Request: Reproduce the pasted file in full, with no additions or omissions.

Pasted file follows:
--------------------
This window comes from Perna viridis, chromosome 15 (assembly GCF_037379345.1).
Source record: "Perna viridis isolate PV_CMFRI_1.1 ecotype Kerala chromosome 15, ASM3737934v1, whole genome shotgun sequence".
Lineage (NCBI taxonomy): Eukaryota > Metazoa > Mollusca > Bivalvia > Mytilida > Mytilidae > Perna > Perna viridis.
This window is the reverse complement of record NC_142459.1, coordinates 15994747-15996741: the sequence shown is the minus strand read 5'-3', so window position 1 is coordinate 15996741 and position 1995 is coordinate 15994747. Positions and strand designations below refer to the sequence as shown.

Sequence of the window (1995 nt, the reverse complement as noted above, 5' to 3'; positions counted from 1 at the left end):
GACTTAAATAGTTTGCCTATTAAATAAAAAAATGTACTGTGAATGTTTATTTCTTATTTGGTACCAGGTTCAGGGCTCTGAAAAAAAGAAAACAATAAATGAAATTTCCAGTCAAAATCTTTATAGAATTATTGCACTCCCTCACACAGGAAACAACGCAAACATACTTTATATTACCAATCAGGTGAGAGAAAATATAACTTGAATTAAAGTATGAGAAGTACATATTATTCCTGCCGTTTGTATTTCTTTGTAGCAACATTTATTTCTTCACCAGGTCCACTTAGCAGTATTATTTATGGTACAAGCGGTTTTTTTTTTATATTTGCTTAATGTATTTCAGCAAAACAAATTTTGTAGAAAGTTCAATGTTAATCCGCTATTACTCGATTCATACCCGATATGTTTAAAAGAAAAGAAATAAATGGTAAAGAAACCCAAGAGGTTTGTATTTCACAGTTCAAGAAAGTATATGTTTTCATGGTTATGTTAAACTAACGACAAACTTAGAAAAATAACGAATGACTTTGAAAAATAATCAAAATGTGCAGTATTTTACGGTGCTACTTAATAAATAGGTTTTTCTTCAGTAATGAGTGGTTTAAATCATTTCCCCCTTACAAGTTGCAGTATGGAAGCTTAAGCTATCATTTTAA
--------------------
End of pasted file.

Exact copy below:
This window comes from Perna viridis, chromosome 15 (assembly GCF_037379345.1).
Source record: "Perna viridis isolate PV_CMFRI_1.1 ecotype Kerala chromosome 15, ASM3737934v1, whole genome shotgun sequence".
Lineage (NCBI taxonomy): Eukaryota > Metazoa > Mollusca > Bivalvia > Mytilida > Mytilidae > Perna > Perna viridis.
This window is the reverse complement of record NC_142459.1, coordinates 15994747-15996741: the sequence shown is the minus strand read 5'-3', so window position 1 is coordinate 15996741 and position 1995 is coordinate 15994747. Positions and strand designations below refer to the sequence as shown.

Sequence of the window (1995 nt, the reverse complement as noted above, 5' to 3'; positions counted from 1 at the left end):
GACTTAAATAGTTTGCCTATTAAATAAAAAAATGTACTGTGAATGTTTATTTCTTATTTGGTACCAGGTTCAGGGCTCTGAAAAAAAGAAAACAATAAATGAAATTTCCAGTCAAAATCTTTATAGAATTATTGCACTCCCTCACACAGGAAACAACGCAAACATACTTTATATTACCAATCAGGTGAGAGAAAATATAACTTGAATTAAAGTATGAGAAGTACATATTATTCCTGCCGTTTGTATTTCTTTGTAGCAACATTTATTTCTTCACCAGGTCCACTTAGCAGTATTATTTATGGTACAAGCGGTTTTTTTTTTATATTTGCTTAATGTATTTCAGCAAAACAAATTTTGTAGAAAGTTCAATGTTAATCCGCTATTACTCGATTCATACCCGATATGTTTAAAAGAAAAGAAATAAATGGTAAAGAAACCCAAGAGGTTTGTATTTCACAGTTCAAGAAAGTATATGTTTTCATGGTTATGTTAAACTAACGACAAACTTAGAAAAATAACGAATGACTTTGAAAAATAATCAAAATGTGCAGTATTTTACGGTGCTACTTAATAAATAGGTTTTTCTTCAGTAATGAGTGGTTTAAATCATTTCCCCCTTACAAGTTGCAGTATGGAAGCTTAAGCTATCATTTTAA